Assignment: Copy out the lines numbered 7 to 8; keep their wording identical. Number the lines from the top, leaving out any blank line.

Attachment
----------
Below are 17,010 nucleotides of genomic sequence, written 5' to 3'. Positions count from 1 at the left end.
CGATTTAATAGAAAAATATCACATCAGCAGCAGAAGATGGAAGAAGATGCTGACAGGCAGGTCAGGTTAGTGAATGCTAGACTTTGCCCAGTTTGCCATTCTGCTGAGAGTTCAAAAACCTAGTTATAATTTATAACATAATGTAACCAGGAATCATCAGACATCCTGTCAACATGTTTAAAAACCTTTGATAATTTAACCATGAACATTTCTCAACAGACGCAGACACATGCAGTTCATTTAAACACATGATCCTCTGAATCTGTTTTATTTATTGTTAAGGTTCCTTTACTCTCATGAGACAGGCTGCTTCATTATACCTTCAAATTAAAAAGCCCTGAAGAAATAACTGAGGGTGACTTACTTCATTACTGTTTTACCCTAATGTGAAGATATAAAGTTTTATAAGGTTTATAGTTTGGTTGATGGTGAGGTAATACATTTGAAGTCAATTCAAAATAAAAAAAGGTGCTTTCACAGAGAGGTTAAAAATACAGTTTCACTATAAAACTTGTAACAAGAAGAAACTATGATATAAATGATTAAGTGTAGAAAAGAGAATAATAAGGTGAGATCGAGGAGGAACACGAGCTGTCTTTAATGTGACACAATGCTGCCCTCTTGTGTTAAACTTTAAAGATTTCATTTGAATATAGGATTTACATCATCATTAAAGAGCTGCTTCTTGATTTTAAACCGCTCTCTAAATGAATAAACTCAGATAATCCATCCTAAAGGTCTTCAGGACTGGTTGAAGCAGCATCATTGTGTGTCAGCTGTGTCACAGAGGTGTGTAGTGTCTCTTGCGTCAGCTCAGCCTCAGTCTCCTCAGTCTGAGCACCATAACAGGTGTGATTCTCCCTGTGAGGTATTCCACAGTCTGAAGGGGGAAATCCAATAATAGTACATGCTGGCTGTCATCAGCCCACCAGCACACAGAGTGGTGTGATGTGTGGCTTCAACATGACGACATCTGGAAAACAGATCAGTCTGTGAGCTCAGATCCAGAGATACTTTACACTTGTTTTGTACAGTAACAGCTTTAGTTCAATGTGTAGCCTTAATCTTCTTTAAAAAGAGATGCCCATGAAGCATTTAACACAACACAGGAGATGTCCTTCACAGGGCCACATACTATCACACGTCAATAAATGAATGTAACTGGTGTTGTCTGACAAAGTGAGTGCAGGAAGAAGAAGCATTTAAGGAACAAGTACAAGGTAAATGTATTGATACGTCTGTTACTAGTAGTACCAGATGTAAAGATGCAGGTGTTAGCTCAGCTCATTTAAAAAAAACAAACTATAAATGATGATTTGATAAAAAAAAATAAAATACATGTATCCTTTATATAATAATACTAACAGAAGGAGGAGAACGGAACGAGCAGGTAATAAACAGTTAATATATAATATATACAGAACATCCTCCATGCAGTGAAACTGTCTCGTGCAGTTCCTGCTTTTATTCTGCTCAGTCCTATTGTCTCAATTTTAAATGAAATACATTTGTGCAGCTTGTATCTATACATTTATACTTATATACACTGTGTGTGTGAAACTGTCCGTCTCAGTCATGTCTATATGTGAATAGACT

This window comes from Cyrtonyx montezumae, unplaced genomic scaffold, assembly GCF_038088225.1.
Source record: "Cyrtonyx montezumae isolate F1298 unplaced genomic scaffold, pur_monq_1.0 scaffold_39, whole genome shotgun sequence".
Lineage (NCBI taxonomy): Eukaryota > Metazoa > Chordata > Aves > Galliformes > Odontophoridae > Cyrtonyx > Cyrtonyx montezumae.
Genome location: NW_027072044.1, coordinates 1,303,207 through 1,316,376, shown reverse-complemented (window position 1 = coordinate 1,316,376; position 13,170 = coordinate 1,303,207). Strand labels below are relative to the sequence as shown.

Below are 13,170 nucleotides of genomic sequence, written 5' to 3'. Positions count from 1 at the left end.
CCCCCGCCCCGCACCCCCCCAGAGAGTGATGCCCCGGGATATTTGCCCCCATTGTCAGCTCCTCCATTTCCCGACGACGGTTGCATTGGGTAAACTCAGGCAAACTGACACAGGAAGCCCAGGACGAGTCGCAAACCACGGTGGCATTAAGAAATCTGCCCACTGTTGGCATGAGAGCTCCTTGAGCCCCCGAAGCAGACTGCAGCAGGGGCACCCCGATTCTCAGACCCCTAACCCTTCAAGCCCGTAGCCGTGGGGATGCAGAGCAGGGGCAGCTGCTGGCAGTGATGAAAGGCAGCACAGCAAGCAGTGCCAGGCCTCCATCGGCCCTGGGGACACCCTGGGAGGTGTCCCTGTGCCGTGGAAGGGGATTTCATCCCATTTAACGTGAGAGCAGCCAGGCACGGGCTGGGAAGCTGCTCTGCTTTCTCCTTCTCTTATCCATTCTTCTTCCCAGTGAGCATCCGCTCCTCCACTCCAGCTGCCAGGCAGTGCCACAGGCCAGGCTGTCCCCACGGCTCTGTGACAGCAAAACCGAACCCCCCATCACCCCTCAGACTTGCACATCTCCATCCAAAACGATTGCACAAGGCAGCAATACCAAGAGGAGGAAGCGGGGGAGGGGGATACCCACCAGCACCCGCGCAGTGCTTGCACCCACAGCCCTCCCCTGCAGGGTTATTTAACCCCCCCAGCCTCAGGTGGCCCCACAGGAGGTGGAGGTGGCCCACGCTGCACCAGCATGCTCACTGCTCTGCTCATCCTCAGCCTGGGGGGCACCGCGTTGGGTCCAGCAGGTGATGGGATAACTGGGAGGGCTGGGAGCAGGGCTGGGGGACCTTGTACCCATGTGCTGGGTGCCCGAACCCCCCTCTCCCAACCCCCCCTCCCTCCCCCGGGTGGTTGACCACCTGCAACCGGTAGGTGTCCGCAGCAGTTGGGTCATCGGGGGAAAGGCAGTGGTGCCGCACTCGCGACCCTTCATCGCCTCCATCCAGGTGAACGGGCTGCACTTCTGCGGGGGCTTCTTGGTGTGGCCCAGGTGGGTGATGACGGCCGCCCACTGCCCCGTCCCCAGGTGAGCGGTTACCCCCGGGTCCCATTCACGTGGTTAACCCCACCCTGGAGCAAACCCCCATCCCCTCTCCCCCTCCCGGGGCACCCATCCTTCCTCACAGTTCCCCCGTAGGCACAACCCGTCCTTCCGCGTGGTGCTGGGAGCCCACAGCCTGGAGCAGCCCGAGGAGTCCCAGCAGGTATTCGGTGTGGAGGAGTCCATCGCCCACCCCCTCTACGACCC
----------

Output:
Below are 13,170 nucleotides of genomic sequence, written 5' to 3'. Positions count from 1 at the left end.
CCCCCGCCCCGCACCCCCCCAGAGAGTGATGCCCCGGGATATTTGCCCCCATTGTCAGCTCCTCCATTTCCCGACGACGGTTGCATTGGGTAAACTCAGGCAAACTGACACAGGAAGCCCAGGACGAGTCGCAAACCACGGTGGCATTAAGAAATCTGCCCACTGTTGGCATGAGAGCTCCTTGAGCCCCCGAAGCAGACTGCAGCAGGGGCACCCCGATTCTCAGACCCCTAACCCTTCAAGCCCGTAGCCGTGGGGATGCAGAGCAGGGGCAGCTGCTGGCAGTGATGAAAGGCAGCACAGCAAGCAGTGCCAGGCCTCCATCGGCCCTGGGGACACCCTGGGAGGTGTCCCTGTGCCGTGGAAGGGGATTTCATCCCATTTAACGTGAGAGCAGCCAGGCACGGGCTGGGAAGCTGCTCTGCTTTCTCCTTCTCTTATCCATTCTTCTTCCCAGTGAGCATCCGCTCCTCCACTCCAGCTGCCAGGCAGTGCCACAGGCCAGGCTGTCCCCACGGCTCTGTGACAGCAAAACCGAACCCCCCATCACCCCTCAGACTTGCACATCTCCATCCAAAACGATTGCACAAGGCAGCAATACCAAGAGGAGGAAGCGGGGGAGGGGGATACCCACCAGCACCCGCGCAGTGCTTGCACCCACAGCCCTCCCCTGCAGGGTTATTTAACCCCCCCAGCCTCAGGTGGCCCCACAGGAGGTGGAGGTGGCCCACGCTGCACCAGCATGCTCACTGCTCTGCTCATCCTCAGCCTGGGGGGCACCGCGTTGGGTCCAGCAGGTGATGGGATAACTGGGAGGGCTGGGAGCAGGGCTGGGGGACCTTGTACCCATGTGCTGGGTGCCCGAACCCCCCTCTCCCAACCCCCCCTCCCTCCCCCGGGTGGTTGACCACCTGCAACCGGTAGGTGTCCGCAGCAGTTGGGTCATCGGGGGAAAGGCAGTGGTGCCGCACTCGCGACCCTTCATCGCCTCCATCCAGGTGAACGGGCTGCACTTCTGCGGGGGCTTCTTGGTGTGGCCCAGGTGGGTGATGACGGCCGCCCACTGCCCCGTCCCCAGGTGAGCGGTTACCCCCGGGTCCCATTCACGTGGTTAACCCCACCCTGGAGCAAACCCCCATCCCCTCTCCCCCTCCCGGGGCACCCATCCTTCCTCACAGTTCCCCCGTAGGCACAACCCGTCCTTCCGCGTGGTGCTGGGAGCCCACAGCCTGGAGCAGCCCGAGGAGTCCCAGCAGGTATTCGGTGTGGAGGAGTCCATCGCCCACCCCCTCTACGACCC